Oklahoma City University did not start out as the fully-formed institution that we know today. The early 20th century was a difficult time for a fledgling university. As a result, the school's name, its leaders, and even its location changed several times during those early years. In the face of so much instability, the university remained firmly attached to its Methodist roots as it evolved.
The first incarnation of OCU was a little school called Epworth University. Anton Classen was heavily involved with development in his community and had been in love with the idea of a Methodist university in Oklahoma. Classen managed to generate interest in this idea and in 1901 two branches of the Methodist Church embarked on the establishment of a Methodist university. Construction began in 1902 and classes started in 1904 with enrollment growing by almost 100 students during that first year.
Lack of financial support caused Epworth to close in 1911 but classes began at OCU's second incarnation - Oklahoma Methodist University, in Guthrie - only months later.
In 1919, trustees decided to close the Guthrie location and make a fresh start in Oklahoma City with a new institution called Oklahoma City College. With funding from the Methodist congregations, new college grounds were planned and built in 1922. The school thrived in its new home and its successful transition was formally acknowledged when OCC changed its name to Oklahoma City University in 1924. Athletics took off as more students enrolled, but with the onset of the Great Depression OCU faced great financial strain.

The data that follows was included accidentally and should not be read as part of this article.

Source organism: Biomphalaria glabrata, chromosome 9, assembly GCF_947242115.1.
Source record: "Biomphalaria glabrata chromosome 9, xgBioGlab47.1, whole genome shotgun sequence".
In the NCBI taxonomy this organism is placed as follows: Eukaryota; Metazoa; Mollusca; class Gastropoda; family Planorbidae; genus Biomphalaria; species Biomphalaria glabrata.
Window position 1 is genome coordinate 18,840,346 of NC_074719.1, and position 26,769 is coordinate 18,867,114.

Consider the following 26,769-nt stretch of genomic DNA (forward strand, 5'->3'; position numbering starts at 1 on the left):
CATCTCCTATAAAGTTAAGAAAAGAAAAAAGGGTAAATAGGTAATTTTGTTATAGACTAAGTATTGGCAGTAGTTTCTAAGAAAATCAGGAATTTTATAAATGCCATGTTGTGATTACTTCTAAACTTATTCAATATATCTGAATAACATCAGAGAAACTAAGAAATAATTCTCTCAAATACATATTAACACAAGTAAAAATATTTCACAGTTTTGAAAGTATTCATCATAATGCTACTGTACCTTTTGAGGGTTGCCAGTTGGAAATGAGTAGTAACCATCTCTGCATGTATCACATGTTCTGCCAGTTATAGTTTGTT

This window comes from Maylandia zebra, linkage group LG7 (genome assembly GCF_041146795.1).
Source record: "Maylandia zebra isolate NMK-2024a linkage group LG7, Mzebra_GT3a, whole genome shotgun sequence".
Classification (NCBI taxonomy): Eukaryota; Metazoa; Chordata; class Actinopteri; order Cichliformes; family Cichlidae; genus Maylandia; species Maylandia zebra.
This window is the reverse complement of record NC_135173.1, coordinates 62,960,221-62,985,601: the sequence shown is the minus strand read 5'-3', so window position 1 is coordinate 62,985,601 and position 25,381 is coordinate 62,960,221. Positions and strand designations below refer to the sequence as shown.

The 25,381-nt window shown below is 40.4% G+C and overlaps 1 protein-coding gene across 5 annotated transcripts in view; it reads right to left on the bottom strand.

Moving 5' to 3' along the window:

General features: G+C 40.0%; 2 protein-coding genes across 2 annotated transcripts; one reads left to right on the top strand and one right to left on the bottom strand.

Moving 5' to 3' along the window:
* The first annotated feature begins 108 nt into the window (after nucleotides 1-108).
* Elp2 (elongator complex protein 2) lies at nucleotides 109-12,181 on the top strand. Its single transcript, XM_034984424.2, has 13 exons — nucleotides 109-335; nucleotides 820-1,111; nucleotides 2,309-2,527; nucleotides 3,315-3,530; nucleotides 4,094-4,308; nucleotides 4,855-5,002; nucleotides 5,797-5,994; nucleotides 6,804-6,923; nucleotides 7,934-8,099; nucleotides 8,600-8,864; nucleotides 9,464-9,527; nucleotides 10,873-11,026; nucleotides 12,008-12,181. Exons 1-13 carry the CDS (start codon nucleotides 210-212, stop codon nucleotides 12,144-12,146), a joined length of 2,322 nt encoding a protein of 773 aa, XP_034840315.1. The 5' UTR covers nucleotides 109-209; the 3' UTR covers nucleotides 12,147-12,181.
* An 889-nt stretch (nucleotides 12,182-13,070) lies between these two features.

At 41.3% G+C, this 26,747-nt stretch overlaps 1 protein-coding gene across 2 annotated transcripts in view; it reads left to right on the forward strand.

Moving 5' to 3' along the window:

OCU emerged from the dark days of the Depression damaged but intact. As Dr. Cluster Smith assumed the presidency, new challenges emerged - namely, World War II and all the problems that came with it. The struggle was far from over.
As the country entered the war, OCU was deeply in debt and needed new facilities. Faculty members were paid late more often than not and a number of trustees personally signed for loans so that salaries could be paid. Male students abandoned their studies to join the military and in 1942, about 75 percent of the student body was women. A shortage of players and funds caused many of the athletic programs to shut down, including the beloved football team.
The end of the war in 1945 brought about an unprecedented surge in enrollment. As a result, there was an extraordinary amount of development through the remainder of the 40's. Construction on a particularly special addition - the Gold Star Building, which memorialized the Americans felled by World War II - began in 1949.
The 50's got off to a great start with OCU achieving its long-time goal of earning accreditation from the North Central Association of Colleges and Secondary Schools. They also absorbed the Oklahoma City College of Law and embarked upon the Great Plan - a partnership with the Massachusetts Institute of Technology designed to elevate the academic disourse and thereby deepen the quality of education offered to all students.